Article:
Another tool similar to Nmap is Masscan. Masscan is a TCP port scanner that scans faster than Nmap. Unlike Nmap, Masscan requires you to define the ports you want to scan. I typically don’t use Masscan and just stick with Nmap, but it’s a good option if you want to quickly look for specific open ports on a network.


Another tool I use on occasion is OpenVAS (a.k.a. Greenbone), a vulnerability scanner. Greenbone offers a commercial version, but there is an open-source version available as well. I’ve used this many times when I am unable to access my usual vulnerability scanners. One downside to the tool is that It can be difficult to install. I recently followed the instructions for installing with Kali and ran into quite a few issues with the install. I’ve also noticed that the initial setup can take some time due to the signatures that are downloaded. If purchasing a commercial vulnerability scanner is too expensive, then Greenbone is definitely worth looking into, despite its challenges.

OpenVAS Dashboard

Commercial Tools


By far, my favorite vulnerability scanner is Tenable’s Nessus. There is a free version available, but it’s limited to 16 IP addresses. If you are doing a lot of vulnerability scanning or time-boxed penetration tests, then it might be worth looking into purchasing this.

The thing I like most about Nessus is how I can sort by vulnerabilities across all hosts in a given scan. I can also sort these vulnerabilities by risk rating, which helps me narrow down critical or specific vulnerabilities to exploit or signs that a host or service may be a high priority for a closer look.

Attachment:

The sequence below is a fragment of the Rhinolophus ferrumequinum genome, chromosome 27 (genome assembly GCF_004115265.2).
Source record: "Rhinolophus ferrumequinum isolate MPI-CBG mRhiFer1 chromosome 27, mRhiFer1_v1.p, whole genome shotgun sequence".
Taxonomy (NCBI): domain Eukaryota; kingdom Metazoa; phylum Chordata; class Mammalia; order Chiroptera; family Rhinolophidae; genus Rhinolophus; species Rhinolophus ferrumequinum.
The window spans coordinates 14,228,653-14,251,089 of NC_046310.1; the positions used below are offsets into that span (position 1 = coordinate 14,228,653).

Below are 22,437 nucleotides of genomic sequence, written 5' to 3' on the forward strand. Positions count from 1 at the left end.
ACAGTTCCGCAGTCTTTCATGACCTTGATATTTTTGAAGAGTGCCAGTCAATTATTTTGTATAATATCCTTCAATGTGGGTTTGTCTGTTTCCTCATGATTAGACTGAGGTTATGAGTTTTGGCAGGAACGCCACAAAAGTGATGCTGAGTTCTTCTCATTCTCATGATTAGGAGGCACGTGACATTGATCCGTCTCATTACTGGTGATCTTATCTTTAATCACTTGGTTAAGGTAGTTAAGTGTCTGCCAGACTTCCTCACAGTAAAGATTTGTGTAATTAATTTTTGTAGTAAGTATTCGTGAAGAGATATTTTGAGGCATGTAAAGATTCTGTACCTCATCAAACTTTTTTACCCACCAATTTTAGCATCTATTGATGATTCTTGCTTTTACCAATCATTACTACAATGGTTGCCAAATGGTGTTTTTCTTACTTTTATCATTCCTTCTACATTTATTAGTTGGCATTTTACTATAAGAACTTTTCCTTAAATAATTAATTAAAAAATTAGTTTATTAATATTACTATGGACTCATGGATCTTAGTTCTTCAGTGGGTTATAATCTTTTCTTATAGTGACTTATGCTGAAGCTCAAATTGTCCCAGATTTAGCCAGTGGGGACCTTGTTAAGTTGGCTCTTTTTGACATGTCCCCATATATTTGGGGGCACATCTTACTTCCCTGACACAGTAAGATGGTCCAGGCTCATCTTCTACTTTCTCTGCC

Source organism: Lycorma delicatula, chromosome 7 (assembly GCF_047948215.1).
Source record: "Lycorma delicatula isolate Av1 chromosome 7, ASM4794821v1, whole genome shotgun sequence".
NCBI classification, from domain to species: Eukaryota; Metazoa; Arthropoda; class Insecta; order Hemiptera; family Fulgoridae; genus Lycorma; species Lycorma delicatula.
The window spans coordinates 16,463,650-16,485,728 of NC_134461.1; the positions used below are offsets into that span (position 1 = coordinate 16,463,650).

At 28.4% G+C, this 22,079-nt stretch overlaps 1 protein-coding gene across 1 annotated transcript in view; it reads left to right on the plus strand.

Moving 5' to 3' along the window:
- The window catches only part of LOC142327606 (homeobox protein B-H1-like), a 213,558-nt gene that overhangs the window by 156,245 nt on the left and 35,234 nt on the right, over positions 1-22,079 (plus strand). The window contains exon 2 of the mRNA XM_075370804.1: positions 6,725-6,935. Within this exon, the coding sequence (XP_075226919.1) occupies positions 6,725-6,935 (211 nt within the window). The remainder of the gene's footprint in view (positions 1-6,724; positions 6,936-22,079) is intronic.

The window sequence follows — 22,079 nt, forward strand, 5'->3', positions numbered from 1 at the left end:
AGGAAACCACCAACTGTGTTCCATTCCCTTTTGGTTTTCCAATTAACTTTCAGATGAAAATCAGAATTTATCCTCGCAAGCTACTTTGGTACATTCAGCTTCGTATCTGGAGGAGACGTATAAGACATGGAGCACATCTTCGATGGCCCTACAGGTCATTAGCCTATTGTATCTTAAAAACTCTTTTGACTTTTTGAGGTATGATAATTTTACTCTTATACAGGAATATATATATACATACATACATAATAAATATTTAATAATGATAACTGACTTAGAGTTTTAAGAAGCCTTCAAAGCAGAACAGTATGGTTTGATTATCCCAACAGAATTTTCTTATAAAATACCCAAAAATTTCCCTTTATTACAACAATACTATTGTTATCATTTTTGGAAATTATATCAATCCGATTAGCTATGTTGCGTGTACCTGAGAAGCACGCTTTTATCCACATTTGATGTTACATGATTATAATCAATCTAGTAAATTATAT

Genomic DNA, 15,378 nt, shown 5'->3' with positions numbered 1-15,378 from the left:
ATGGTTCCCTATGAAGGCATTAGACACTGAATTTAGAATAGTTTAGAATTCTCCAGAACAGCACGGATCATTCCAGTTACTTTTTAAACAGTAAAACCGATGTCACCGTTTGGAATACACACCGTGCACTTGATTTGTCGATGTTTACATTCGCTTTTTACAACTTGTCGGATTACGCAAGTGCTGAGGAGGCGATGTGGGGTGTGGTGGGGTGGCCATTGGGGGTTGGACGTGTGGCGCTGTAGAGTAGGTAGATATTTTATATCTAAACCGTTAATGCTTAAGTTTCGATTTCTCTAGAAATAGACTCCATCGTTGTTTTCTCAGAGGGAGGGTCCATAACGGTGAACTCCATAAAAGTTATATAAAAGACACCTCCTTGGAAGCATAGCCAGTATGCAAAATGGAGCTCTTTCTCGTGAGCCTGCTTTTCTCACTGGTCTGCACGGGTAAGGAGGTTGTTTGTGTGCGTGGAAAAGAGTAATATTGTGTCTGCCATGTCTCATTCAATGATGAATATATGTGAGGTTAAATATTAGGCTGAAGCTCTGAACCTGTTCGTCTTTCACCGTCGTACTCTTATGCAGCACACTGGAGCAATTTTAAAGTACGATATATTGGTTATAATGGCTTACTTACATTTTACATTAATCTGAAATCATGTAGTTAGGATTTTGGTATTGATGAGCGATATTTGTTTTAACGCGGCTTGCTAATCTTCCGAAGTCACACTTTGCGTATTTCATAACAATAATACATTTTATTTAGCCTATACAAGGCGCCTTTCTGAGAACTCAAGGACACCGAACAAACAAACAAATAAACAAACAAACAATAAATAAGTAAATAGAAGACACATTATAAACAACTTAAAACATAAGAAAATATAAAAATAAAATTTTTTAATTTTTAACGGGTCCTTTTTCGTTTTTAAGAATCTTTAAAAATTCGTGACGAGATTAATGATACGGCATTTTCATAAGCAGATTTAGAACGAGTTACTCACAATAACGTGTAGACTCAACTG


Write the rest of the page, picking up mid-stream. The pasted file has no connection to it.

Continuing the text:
When viewing Nessus results, never ignore the informational findings. They often provide clues that more may be going on on a host or service than you realize at first glance.


Another great vulnerability assessment tool is Nexpose, owned by Rapid7. Nexpose is similar to Nessus, as it provides similar vulnerabilities. There are some slight differences in the way the products display results.

Nexpose is built around “sites.” Each site has defined hosts or IP ranges under it. From there each host’s vulnerabilities will be listed.  The easiest way I’ve found to list out all vulnerabilities is to create a report from the site I’m working in.

Besides greater extensibility, one major advantage with Nexpose is that it ties in with Rapid7’s vulnerability management product, InsightVM. If you’re looking for a full vulnerability management solution and not just a vulnerability scanner, Nexpose is a good option to check out.

There are many other tools that I use, but these are always my first go to tools to start an assessment. 

More Coming Soon!

Stay tuned for more posts in the Cool Tools series, where the Raxis penetration testing team will highlight some of their favorite tools and explain how to get started with them.

Raxis X logo as document separator
Cool Tools Series: Host Discovery
PenTest As a SErvice

Penetration Testing as a Service doesn’t have to be a dressed up vulnerability scan. Raxis PTaaS delivers a solid pentest done right and when you need it.

Blog CAtegories